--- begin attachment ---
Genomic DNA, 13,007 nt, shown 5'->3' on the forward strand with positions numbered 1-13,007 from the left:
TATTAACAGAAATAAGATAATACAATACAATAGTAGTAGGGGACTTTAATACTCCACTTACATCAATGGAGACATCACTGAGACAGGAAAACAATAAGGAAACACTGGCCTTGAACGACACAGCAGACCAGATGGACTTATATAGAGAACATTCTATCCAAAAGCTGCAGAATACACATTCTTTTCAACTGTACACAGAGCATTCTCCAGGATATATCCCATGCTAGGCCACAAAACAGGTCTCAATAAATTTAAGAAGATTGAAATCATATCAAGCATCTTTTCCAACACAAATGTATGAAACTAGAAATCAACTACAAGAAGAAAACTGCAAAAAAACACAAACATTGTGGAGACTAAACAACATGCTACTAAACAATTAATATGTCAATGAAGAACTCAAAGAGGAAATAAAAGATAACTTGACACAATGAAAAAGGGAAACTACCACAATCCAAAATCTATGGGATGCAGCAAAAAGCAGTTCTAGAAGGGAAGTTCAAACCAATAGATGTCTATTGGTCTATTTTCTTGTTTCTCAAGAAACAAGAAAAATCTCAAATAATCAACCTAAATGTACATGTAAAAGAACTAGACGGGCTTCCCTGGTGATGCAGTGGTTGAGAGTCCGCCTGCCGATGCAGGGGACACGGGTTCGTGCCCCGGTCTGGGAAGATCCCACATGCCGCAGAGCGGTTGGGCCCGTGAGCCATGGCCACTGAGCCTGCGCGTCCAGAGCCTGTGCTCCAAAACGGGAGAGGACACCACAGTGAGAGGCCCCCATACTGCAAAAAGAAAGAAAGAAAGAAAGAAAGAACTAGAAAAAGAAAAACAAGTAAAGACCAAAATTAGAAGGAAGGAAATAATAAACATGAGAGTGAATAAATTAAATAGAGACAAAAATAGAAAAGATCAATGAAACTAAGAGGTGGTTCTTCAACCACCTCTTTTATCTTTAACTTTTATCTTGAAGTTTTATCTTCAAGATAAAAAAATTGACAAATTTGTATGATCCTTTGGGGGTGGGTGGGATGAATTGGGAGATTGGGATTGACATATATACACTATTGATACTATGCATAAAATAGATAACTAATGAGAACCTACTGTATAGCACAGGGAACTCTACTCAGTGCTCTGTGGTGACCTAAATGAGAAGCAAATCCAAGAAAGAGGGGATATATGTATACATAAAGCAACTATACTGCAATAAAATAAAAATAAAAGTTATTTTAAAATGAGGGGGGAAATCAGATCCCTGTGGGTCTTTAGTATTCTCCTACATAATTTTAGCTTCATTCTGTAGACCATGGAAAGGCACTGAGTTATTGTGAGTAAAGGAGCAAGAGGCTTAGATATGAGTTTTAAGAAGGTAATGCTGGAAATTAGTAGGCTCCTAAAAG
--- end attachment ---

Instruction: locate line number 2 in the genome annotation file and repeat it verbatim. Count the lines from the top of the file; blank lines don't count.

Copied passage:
TATTAACAGAAATAAGATAATACAATACAATAGTAGTAGGGGACTTTAATACTCCACTTACATCAATGGAGACATCACTGAGACAGGAAAACAATAAGGAAACACTGGCCTTGAACGACACAGCAGACCAGATGGACTTATATAGAGAACATTCTATCCAAAAGCTGCAGAATACACATTCTTTTCAACTGTACACAGAGCATTCTCCAGGATATATCCCATGCTAGGCCACAAAACAGGTCTCAATAAATTTAAGAAGATTGAAATCATATCAAGCATCTTTTCCAACACAAATGTATGAAACTAGAAATCAACTACAAGAAGAAAACTGCAAAAAAACACAAACATTGTGGAGACTAAACAACATGCTACTAAACAATTAATATGTCAATGAAGAACTCAAAGAGGAAATAAAAGATAACTTGACACAATGAAAAAGGGAAACTACCACAATCCAAAATCTATGGGATGCAGCAAAAAGCAGTTCTAGAAGGGAAGTTCAAACCAATAGATGTCTATTGGTCTATTTTCTTGTTTCTCAAGAAACAAGAAAAATCTCAAATAATCAACCTAAATGTACATGTAAAAGAACTAGACGGGCTTCCCTGGTGATGCAGTGGTTGAGAGTCCGCCTGCCGATGCAGGGGACACGGGTTCGTGCCCCGGTCTGGGAAGATCCCACATGCCGCAGAGCGGTTGGGCCCGTGAGCCATGGCCACTGAGCCTGCGCGTCCAGAGCCTGTGCTCCAAAACGGGAGAGGACACCACAGTGAGAGGCCCCCATACTGCAAAAAGAAAGAAAGAAAGAAAGAAAGAACTAGAAAAAGAAAAACAAGTAAAGACCAAAATTAGAAGGAAGGAAATAATAAACATGAGAGTGAATAAATTAAATAGAGACAAAAATAGAAAAGATCAATGAAACTAAGAGGTGGTTCTTCAACCACCTCTTTTATCTTTAACTTTTATCTTGAAGTTTTATCTTCAAGATAAAAAAATTGACAAATTTGTATGATCCTTTGGGGGTGGGTGGGATGAATTGGGAGATTGGGATTGACATATATACACTATTGATACTATGCATAAAATAGATAACTAATGAGAACCTACTGTATAGCACAGGGAACTCTACTCAGTGCTCTGTGGTGACCTAAATGAGAAGCAAATCCAAGAAAGAGGGGATATATGTATACATAAAGCAACTATACTGCAATAAAATAAAAATAAAAGTTATTTTAAAATGAGGGGGGAAATCAGATCCCTGTGGGTCTTTAGTATTCTCCTACATAATTTTAGCTTCATTCTGTAGACCATGGAAAGGCACTGAGTTATTGTGAGTAAAGGAGCAAGAGGCTTAGATATGAGTTTTAAGAAGGTAATGCTGGAAATTAGTAGGCTCCTAAAAG